Within-Host Adaptation Mediated by Intergenic Evolution in Pseudomonas aeruginosa
Research output: Contribution to journal › Article
Bacterial pathogens evolve during the course of infection as they adapt to the selective pressures that confront them inside the host. Identification of adaptive mutations and their contributions to pathogen fitness remains a central challenge. Although mutations can either target intergenic or coding regions in the pathogen genome, studies of host adaptation have focused predominantly on molecular evolution within coding regions, whereas the role of intergenic mutations remains unclear. Here, we address this issue and investigate the extent to which intergenic mutations contribute to the evolutionary response of a clinically important bacterial pathogen, Pseudomonas aeruginosa, to the host environment, and whether intergenic mutations have distinct roles in host adaptation. We characterize intergenic evolution in 44 clonal lineages of P. aeruginosa and identify 77 intergenic regions in which parallel evolution occurs. At the genetic level, we find that mutations in regions under selection are located primarily within regulatory elements upstream of transcriptional start sites. At the functional level, we show that some of these mutations both increase or decrease transcription of genes and are directly responsible for evolution of important pathogenic phenotypes including antibiotic sensitivity. Importantly, we find that intergenic mutations facilitate essential genes to become targets of evolution. In summary, our results highlight the evolutionary significance of intergenic mutations in creating host-adapted strains, and that intergenic and coding regions have different qualitative contributions to this process.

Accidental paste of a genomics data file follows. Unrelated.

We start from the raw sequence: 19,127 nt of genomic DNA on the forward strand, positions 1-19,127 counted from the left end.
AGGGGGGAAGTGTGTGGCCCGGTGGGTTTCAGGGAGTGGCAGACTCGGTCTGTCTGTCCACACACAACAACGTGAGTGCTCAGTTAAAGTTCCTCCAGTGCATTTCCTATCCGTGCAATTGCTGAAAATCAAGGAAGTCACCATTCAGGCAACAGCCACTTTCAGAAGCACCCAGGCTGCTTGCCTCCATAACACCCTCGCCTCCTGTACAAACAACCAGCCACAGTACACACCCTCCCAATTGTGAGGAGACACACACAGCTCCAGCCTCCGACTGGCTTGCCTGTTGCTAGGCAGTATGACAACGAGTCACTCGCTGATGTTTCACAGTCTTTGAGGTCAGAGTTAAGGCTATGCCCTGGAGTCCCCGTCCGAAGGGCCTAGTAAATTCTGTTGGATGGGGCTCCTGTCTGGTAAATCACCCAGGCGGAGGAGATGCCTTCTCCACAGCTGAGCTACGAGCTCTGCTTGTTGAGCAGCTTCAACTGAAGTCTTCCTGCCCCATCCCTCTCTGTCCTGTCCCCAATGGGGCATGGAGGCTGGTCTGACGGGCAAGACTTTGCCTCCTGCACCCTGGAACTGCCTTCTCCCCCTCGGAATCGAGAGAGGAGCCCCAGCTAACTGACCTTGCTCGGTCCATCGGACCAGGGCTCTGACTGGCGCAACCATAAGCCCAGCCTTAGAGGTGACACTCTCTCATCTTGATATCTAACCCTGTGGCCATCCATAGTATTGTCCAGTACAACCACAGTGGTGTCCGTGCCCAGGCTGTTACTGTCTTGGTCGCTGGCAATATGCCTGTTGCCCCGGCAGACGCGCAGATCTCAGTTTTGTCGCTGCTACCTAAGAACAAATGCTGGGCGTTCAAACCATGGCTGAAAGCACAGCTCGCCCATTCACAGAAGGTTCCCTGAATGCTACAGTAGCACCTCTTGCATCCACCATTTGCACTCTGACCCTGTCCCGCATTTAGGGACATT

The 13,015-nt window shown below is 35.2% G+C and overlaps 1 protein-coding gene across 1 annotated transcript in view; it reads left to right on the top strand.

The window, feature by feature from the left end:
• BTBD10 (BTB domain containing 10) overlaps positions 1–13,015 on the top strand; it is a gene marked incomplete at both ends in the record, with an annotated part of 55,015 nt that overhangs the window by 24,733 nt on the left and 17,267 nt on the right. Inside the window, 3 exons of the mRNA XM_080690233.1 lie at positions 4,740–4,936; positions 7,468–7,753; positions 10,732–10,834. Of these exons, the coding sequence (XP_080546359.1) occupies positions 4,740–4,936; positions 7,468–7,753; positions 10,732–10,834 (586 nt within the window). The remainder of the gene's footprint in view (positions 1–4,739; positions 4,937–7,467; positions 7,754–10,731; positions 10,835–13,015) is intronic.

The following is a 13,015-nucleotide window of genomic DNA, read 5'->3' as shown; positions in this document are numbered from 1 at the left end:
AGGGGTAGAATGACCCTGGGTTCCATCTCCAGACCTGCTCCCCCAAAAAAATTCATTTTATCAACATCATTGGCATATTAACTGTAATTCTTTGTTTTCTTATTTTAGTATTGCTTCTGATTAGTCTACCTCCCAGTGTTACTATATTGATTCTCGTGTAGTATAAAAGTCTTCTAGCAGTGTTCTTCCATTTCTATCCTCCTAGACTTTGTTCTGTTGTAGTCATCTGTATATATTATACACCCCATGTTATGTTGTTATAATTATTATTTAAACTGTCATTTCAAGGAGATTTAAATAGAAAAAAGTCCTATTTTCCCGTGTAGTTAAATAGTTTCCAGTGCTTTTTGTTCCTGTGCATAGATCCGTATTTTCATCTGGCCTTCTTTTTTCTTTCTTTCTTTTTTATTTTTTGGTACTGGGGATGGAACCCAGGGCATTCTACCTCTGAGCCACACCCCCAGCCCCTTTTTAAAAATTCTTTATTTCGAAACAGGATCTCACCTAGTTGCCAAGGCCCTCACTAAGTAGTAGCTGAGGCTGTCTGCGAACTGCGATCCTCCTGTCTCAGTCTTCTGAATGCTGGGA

|Research areas and keywords||
Subject classification (UKÄ) – MANDATORY
|Number of pages||13|
|Journal||Genome Biology and Evolution|
|Publication status||Published - 2019|